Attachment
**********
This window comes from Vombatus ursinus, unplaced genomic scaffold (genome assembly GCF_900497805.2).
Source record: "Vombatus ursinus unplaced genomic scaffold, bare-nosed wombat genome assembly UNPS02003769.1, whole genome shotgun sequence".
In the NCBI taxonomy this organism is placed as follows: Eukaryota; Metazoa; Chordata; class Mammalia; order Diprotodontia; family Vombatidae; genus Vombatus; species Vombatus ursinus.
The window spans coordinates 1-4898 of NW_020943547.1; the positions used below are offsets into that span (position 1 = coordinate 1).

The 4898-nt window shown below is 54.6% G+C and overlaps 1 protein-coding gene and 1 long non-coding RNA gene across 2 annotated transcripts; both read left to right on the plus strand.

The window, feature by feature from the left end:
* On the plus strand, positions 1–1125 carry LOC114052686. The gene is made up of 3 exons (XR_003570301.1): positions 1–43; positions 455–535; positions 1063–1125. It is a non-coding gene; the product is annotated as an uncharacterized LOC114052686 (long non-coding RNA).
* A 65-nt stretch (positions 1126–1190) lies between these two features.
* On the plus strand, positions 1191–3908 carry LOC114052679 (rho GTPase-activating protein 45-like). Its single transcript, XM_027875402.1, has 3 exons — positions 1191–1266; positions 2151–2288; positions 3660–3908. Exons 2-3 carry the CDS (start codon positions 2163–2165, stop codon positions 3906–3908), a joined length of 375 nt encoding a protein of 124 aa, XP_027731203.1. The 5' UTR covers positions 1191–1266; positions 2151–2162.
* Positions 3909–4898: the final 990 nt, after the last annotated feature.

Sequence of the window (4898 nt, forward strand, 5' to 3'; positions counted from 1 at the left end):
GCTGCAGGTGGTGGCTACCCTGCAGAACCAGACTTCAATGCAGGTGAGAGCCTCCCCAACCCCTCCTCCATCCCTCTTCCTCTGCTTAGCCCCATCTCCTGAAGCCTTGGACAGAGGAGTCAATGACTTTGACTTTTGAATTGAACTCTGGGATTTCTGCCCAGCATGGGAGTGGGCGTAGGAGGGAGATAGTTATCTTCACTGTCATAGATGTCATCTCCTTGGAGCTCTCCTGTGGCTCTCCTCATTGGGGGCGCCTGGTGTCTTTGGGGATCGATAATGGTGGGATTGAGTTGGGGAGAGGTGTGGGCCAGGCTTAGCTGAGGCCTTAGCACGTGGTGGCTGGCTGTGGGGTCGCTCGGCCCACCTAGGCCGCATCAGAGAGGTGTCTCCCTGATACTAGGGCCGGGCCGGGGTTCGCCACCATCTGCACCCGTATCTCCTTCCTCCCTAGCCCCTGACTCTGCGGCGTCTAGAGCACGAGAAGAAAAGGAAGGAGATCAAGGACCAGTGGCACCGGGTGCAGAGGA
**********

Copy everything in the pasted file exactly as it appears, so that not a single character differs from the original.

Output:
This window comes from Vombatus ursinus, unplaced genomic scaffold (genome assembly GCF_900497805.2).
Source record: "Vombatus ursinus unplaced genomic scaffold, bare-nosed wombat genome assembly UNPS02003769.1, whole genome shotgun sequence".
In the NCBI taxonomy this organism is placed as follows: Eukaryota; Metazoa; Chordata; class Mammalia; order Diprotodontia; family Vombatidae; genus Vombatus; species Vombatus ursinus.
The window spans coordinates 1-4898 of NW_020943547.1; the positions used below are offsets into that span (position 1 = coordinate 1).

The 4898-nt window shown below is 54.6% G+C and overlaps 1 protein-coding gene and 1 long non-coding RNA gene across 2 annotated transcripts; both read left to right on the plus strand.

The window, feature by feature from the left end:
* On the plus strand, positions 1–1125 carry LOC114052686. The gene is made up of 3 exons (XR_003570301.1): positions 1–43; positions 455–535; positions 1063–1125. It is a non-coding gene; the product is annotated as an uncharacterized LOC114052686 (long non-coding RNA).
* A 65-nt stretch (positions 1126–1190) lies between these two features.
* On the plus strand, positions 1191–3908 carry LOC114052679 (rho GTPase-activating protein 45-like). Its single transcript, XM_027875402.1, has 3 exons — positions 1191–1266; positions 2151–2288; positions 3660–3908. Exons 2-3 carry the CDS (start codon positions 2163–2165, stop codon positions 3906–3908), a joined length of 375 nt encoding a protein of 124 aa, XP_027731203.1. The 5' UTR covers positions 1191–1266; positions 2151–2162.
* Positions 3909–4898: the final 990 nt, after the last annotated feature.

Sequence of the window (4898 nt, forward strand, 5' to 3'; positions counted from 1 at the left end):
GCTGCAGGTGGTGGCTACCCTGCAGAACCAGACTTCAATGCAGGTGAGAGCCTCCCCAACCCCTCCTCCATCCCTCTTCCTCTGCTTAGCCCCATCTCCTGAAGCCTTGGACAGAGGAGTCAATGACTTTGACTTTTGAATTGAACTCTGGGATTTCTGCCCAGCATGGGAGTGGGCGTAGGAGGGAGATAGTTATCTTCACTGTCATAGATGTCATCTCCTTGGAGCTCTCCTGTGGCTCTCCTCATTGGGGGCGCCTGGTGTCTTTGGGGATCGATAATGGTGGGATTGAGTTGGGGAGAGGTGTGGGCCAGGCTTAGCTGAGGCCTTAGCACGTGGTGGCTGGCTGTGGGGTCGCTCGGCCCACCTAGGCCGCATCAGAGAGGTGTCTCCCTGATACTAGGGCCGGGCCGGGGTTCGCCACCATCTGCACCCGTATCTCCTTCCTCCCTAGCCCCTGACTCTGCGGCGTCTAGAGCACGAGAAGAAAAGGAAGGAGATCAAGGACCAGTGGCACCGGGTGCAGAGGA